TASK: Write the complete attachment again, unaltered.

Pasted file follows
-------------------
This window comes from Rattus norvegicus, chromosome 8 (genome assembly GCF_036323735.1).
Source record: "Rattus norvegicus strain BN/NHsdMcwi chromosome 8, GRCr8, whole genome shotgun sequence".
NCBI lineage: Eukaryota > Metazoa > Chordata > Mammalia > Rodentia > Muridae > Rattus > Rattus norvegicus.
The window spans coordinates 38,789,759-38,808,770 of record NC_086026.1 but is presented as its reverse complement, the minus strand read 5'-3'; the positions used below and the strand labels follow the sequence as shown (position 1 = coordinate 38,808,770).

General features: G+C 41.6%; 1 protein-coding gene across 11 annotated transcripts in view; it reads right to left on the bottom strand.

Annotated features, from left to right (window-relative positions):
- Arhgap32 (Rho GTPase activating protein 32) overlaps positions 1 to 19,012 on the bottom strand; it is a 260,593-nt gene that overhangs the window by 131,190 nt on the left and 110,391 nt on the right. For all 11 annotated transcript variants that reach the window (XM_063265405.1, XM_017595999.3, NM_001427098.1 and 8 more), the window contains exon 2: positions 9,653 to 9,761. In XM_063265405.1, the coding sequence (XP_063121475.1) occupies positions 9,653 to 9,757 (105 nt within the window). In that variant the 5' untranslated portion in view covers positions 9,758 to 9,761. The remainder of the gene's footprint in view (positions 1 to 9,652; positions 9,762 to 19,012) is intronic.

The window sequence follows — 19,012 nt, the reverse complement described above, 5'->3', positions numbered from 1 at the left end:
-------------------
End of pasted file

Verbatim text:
This window comes from Rattus norvegicus, chromosome 8 (genome assembly GCF_036323735.1).
Source record: "Rattus norvegicus strain BN/NHsdMcwi chromosome 8, GRCr8, whole genome shotgun sequence".
NCBI lineage: Eukaryota > Metazoa > Chordata > Mammalia > Rodentia > Muridae > Rattus > Rattus norvegicus.
The window spans coordinates 38,789,759-38,808,770 of record NC_086026.1 but is presented as its reverse complement, the minus strand read 5'-3'; the positions used below and the strand labels follow the sequence as shown (position 1 = coordinate 38,808,770).

General features: G+C 41.6%; 1 protein-coding gene across 11 annotated transcripts in view; it reads right to left on the bottom strand.

Annotated features, from left to right (window-relative positions):
- Arhgap32 (Rho GTPase activating protein 32) overlaps positions 1 to 19,012 on the bottom strand; it is a 260,593-nt gene that overhangs the window by 131,190 nt on the left and 110,391 nt on the right. For all 11 annotated transcript variants that reach the window (XM_063265405.1, XM_017595999.3, NM_001427098.1 and 8 more), the window contains exon 2: positions 9,653 to 9,761. In XM_063265405.1, the coding sequence (XP_063121475.1) occupies positions 9,653 to 9,757 (105 nt within the window). In that variant the 5' untranslated portion in view covers positions 9,758 to 9,761. The remainder of the gene's footprint in view (positions 1 to 9,652; positions 9,762 to 19,012) is intronic.

The window sequence follows — 19,012 nt, the reverse complement described above, 5'->3', positions numbered from 1 at the left end: